NSS Labs, which tests security products, today introduced what it's calling the "Security Value Map," a graphical evaluation of security gear based on the relative merit of each product's technical and cost advantage.
The first of these Security Value Maps is one for network intrusion-prevention systems (IPS), said Vik Phatak, CEO at NSS Labs. Like Gartner's Magic Quadrant, in which Gartner analysts categorize IT vendors and products based on its picks and pans, NSS Labs is also aiming to give its audience a quick take on how it thinks vendors and their security gear stand based on the lab's technical performance tests and cost-of-ownership evaluation.
"The quadrant-based chart indicates relative value and protection for each security product we tested," says Phatak. The 2012 SVM for Network Intrusion-Prevention Systems covers about 15 products, with the top ones for performance and lower cost as a whole are placed in the upper-right quadrant No. 1.
Found in that upper-right No. 1 quadrant are some IPS products from Sourcefire, Stonesoft, Fortinet, SonicWall, Palo Alto, McAfee, HP TippingPoint and Check Point (see graphic).
However, the Juniper IDP 8200 and Juniper SRX 3600, along with the IBM Gx7800, ended up in the lower left-hand quadrant No. 3, a place reserved for products that NSS Labs advise "caution" because in its estimation, the products performed "under average" and were not as attractive in terms of cost. The McAfee XC Cluster product, assigned way down in the No. 3 quadrant, got the worst spot on the SVM because during testing it "lacked stability" and simple "fell over," says Phatak.
In the 2012 SVM for Network IPS, no vendor product ended up in the second quadrant sector on the lower right, the area intended to include "below average" products whose prices are nonetheless "attractive."
The fourth quadrant in the upper left is reserved for "above average" products but whose price is also somewhat "above average." The Sourcefire Virtual IPS ended up there.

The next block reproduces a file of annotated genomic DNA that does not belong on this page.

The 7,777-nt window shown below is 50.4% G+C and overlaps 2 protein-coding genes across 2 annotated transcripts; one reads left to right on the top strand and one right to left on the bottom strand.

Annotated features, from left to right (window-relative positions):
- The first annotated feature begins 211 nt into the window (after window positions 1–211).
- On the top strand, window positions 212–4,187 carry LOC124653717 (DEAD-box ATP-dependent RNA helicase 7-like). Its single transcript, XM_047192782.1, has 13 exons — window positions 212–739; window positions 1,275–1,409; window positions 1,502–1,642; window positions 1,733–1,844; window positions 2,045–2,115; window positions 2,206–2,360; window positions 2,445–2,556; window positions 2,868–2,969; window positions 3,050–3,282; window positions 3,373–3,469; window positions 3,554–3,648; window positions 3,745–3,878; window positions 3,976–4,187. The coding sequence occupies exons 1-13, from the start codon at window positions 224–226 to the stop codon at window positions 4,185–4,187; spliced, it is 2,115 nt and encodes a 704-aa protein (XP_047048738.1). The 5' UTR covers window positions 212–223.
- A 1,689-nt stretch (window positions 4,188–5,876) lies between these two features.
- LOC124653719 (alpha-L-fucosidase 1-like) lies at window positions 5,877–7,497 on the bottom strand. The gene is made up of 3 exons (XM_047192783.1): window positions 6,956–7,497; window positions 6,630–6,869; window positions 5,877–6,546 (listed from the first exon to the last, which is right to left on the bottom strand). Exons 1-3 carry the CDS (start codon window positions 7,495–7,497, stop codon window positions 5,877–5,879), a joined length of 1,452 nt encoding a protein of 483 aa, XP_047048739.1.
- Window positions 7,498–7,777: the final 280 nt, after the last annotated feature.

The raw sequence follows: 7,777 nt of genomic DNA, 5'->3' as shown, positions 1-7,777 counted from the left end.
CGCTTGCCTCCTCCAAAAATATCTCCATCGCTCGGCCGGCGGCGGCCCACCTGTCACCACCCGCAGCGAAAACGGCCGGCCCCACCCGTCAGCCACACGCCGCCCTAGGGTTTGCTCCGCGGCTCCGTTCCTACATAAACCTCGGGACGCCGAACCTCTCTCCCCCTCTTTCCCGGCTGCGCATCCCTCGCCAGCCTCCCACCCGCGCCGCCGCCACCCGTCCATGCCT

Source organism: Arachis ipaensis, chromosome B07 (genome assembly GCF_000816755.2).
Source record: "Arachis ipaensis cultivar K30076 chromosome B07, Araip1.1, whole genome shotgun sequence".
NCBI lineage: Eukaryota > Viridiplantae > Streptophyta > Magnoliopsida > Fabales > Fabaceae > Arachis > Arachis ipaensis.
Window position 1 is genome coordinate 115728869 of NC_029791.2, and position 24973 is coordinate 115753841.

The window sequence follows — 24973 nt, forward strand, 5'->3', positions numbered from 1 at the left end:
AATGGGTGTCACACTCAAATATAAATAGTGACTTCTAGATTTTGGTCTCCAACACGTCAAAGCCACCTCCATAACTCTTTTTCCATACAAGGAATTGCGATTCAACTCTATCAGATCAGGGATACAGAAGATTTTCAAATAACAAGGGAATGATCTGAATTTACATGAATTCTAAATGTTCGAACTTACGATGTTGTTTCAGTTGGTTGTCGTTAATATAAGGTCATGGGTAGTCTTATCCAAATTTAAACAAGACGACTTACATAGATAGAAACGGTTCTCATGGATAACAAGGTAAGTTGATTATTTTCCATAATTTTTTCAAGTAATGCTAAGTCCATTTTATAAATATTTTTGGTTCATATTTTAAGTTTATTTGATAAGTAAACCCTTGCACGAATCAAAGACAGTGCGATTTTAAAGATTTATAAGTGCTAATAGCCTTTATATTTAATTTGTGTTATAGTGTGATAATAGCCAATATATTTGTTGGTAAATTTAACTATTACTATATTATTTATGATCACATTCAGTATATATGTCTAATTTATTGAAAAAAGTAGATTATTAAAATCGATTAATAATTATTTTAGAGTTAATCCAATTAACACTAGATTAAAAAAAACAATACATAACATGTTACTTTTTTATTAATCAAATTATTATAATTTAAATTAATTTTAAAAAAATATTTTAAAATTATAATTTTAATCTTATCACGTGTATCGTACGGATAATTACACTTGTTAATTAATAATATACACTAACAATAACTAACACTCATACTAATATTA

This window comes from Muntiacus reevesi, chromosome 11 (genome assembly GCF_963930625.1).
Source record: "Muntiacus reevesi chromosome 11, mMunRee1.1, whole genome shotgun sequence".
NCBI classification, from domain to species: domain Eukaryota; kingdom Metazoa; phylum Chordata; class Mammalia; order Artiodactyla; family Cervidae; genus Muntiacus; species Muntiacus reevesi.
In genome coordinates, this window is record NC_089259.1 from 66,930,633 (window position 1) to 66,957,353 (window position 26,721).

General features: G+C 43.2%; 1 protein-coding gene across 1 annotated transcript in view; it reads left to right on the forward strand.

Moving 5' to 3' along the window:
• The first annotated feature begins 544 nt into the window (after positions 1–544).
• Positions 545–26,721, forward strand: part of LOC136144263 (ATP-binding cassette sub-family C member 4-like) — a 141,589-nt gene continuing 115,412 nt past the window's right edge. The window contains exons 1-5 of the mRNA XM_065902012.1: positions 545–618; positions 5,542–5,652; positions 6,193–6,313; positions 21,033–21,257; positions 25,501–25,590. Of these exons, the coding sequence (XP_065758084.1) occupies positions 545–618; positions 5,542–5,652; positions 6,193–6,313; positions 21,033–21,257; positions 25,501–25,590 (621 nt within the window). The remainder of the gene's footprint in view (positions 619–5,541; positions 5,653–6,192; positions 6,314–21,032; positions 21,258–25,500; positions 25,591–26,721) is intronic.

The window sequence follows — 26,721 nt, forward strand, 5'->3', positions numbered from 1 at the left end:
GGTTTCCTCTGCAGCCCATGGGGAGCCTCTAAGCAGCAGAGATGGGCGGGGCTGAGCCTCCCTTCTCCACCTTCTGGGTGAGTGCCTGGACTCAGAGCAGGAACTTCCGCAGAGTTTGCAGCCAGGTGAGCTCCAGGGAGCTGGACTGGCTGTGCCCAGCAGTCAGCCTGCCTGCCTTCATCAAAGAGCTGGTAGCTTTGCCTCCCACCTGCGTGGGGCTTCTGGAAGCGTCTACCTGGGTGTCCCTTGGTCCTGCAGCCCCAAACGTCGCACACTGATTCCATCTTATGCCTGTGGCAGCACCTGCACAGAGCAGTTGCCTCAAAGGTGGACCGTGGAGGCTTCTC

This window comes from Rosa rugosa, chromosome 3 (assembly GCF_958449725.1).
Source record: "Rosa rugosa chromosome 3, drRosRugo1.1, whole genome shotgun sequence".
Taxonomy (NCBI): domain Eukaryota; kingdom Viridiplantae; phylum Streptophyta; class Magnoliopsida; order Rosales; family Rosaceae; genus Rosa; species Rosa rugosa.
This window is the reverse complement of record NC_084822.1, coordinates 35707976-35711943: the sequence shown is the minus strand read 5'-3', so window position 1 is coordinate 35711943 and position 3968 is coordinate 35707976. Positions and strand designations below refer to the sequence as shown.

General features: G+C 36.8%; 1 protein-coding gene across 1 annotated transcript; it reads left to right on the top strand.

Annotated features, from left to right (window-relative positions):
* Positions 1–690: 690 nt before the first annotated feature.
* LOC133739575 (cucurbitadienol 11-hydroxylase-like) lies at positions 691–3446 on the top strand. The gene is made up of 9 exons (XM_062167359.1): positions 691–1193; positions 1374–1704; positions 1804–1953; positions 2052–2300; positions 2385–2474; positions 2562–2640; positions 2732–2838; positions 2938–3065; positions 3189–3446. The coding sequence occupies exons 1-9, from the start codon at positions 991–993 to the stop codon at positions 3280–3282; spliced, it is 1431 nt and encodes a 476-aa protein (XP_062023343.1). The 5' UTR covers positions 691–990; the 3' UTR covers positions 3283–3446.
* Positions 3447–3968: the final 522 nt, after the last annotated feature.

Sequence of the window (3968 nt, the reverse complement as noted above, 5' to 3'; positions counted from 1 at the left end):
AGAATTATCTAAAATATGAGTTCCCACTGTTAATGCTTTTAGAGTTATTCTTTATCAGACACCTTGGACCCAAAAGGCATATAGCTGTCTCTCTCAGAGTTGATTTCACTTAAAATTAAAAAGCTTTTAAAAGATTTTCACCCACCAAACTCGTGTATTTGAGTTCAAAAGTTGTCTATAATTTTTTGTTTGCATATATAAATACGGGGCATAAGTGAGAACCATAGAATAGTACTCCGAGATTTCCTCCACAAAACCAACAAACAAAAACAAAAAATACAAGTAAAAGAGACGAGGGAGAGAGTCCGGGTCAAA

The SVM for Network IPS represents in consolidated graphic form the collective findings of the various written test results that NSS Labs makes available to subscribers, which include corporations wanting independent lab tests of security products. All the products are tested in the same time frame and with the same methodology, says Phatak. The SVM for network IPS represents about 3,500 man-hours of testing, he points out, plus an analysis of product costs based on "protected Mbps."
NSS Labs expects to issue more SVMs in the future, including ones for endpoint protection and next-generation firewalls. Phatak says he hopes the SVMs will become influential in somewhat the same way that Gartner Magic Quadrants are today, with enterprises putting stock in Gartner's picks.
He adds that since NSS Labs often relies on vendor loans of equipment to do its testing, some vendors have indicated they'd prefer to not participate. But NSS Labs subscribers increasingly are saying they don't want to buy gear unless it's tested, and this has gotten some reluctant vendors on board.
Ellen Messmer is senior editor at Network World, an IDG publication and website, where she covers news and technology trends related to information security. Twitter: @MessmerE. Email: firstname.lastname@example.org.
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This story, "NSS Labs to offer security gear picks and pans" was originally published by Network World.